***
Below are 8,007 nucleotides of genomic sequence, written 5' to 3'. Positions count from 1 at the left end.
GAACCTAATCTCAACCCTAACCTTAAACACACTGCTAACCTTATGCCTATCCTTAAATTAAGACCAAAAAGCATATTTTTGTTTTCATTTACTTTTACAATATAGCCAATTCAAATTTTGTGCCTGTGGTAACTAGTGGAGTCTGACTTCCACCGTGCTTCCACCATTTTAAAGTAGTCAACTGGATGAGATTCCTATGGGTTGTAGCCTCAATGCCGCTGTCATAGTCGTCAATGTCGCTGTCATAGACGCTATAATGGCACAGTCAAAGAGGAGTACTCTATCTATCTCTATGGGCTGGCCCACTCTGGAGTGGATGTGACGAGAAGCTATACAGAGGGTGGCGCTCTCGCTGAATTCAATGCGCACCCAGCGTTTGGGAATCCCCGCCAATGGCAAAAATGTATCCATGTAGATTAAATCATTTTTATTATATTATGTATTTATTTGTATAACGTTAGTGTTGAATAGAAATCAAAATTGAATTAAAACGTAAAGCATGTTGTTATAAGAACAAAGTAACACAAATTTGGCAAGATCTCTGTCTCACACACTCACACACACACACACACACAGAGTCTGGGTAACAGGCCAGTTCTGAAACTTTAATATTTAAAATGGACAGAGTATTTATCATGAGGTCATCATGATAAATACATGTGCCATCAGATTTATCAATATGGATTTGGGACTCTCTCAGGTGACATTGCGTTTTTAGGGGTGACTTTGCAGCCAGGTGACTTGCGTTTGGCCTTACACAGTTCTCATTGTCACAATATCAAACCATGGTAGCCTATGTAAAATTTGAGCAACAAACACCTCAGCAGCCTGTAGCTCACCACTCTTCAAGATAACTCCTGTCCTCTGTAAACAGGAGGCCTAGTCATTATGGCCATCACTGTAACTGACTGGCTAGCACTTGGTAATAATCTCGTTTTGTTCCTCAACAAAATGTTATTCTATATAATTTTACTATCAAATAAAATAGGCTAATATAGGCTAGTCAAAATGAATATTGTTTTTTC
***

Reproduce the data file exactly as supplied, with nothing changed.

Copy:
Below are 8,007 nucleotides of genomic sequence, written 5' to 3'. Positions count from 1 at the left end.
GAACCTAATCTCAACCCTAACCTTAAACACACTGCTAACCTTATGCCTATCCTTAAATTAAGACCAAAAAGCATATTTTTGTTTTCATTTACTTTTACAATATAGCCAATTCAAATTTTGTGCCTGTGGTAACTAGTGGAGTCTGACTTCCACCGTGCTTCCACCATTTTAAAGTAGTCAACTGGATGAGATTCCTATGGGTTGTAGCCTCAATGCCGCTGTCATAGTCGTCAATGTCGCTGTCATAGACGCTATAATGGCACAGTCAAAGAGGAGTACTCTATCTATCTCTATGGGCTGGCCCACTCTGGAGTGGATGTGACGAGAAGCTATACAGAGGGTGGCGCTCTCGCTGAATTCAATGCGCACCCAGCGTTTGGGAATCCCCGCCAATGGCAAAAATGTATCCATGTAGATTAAATCATTTTTATTATATTATGTATTTATTTGTATAACGTTAGTGTTGAATAGAAATCAAAATTGAATTAAAACGTAAAGCATGTTGTTATAAGAACAAAGTAACACAAATTTGGCAAGATCTCTGTCTCACACACTCACACACACACACACACACAGAGTCTGGGTAACAGGCCAGTTCTGAAACTTTAATATTTAAAATGGACAGAGTATTTATCATGAGGTCATCATGATAAATACATGTGCCATCAGATTTATCAATATGGATTTGGGACTCTCTCAGGTGACATTGCGTTTTTAGGGGTGACTTTGCAGCCAGGTGACTTGCGTTTGGCCTTACACAGTTCTCATTGTCACAATATCAAACCATGGTAGCCTATGTAAAATTTGAGCAACAAACACCTCAGCAGCCTGTAGCTCACCACTCTTCAAGATAACTCCTGTCCTCTGTAAACAGGAGGCCTAGTCATTATGGCCATCACTGTAACTGACTGGCTAGCACTTGGTAATAATCTCGTTTTGTTCCTCAACAAAATGTTATTCTATATAATTTTACTATCAAATAAAATAGGCTAATATAGGCTAGTCAAAATGAATATTGTTTTTTC